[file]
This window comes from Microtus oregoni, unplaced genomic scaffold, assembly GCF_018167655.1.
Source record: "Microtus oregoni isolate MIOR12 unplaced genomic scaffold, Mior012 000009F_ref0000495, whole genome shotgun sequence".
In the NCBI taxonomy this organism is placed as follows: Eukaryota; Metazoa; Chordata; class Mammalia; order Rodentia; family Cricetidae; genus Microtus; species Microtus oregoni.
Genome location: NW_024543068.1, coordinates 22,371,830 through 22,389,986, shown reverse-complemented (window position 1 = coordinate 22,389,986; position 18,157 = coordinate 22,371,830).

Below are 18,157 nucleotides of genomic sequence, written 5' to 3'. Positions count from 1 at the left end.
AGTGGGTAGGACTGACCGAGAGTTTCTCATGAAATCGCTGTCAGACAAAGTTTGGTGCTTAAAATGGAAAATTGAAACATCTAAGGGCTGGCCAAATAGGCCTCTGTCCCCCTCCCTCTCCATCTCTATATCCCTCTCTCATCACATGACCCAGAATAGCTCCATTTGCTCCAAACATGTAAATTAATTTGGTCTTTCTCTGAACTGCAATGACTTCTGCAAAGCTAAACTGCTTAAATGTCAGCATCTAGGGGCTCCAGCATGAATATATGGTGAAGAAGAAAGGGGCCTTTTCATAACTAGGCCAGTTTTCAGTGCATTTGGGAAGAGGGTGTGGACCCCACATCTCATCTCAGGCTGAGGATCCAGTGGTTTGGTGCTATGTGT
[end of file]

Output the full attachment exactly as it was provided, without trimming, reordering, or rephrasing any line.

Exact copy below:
This window comes from Microtus oregoni, unplaced genomic scaffold, assembly GCF_018167655.1.
Source record: "Microtus oregoni isolate MIOR12 unplaced genomic scaffold, Mior012 000009F_ref0000495, whole genome shotgun sequence".
In the NCBI taxonomy this organism is placed as follows: Eukaryota; Metazoa; Chordata; class Mammalia; order Rodentia; family Cricetidae; genus Microtus; species Microtus oregoni.
Genome location: NW_024543068.1, coordinates 22,371,830 through 22,389,986, shown reverse-complemented (window position 1 = coordinate 22,389,986; position 18,157 = coordinate 22,371,830).

Below are 18,157 nucleotides of genomic sequence, written 5' to 3'. Positions count from 1 at the left end.
AGTGGGTAGGACTGACCGAGAGTTTCTCATGAAATCGCTGTCAGACAAAGTTTGGTGCTTAAAATGGAAAATTGAAACATCTAAGGGCTGGCCAAATAGGCCTCTGTCCCCCTCCCTCTCCATCTCTATATCCCTCTCTCATCACATGACCCAGAATAGCTCCATTTGCTCCAAACATGTAAATTAATTTGGTCTTTCTCTGAACTGCAATGACTTCTGCAAAGCTAAACTGCTTAAATGTCAGCATCTAGGGGCTCCAGCATGAATATATGGTGAAGAAGAAAGGGGCCTTTTCATAACTAGGCCAGTTTTCAGTGCATTTGGGAAGAGGGTGTGGACCCCACATCTCATCTCAGGCTGAGGATCCAGTGGTTTGGTGCTATGTGT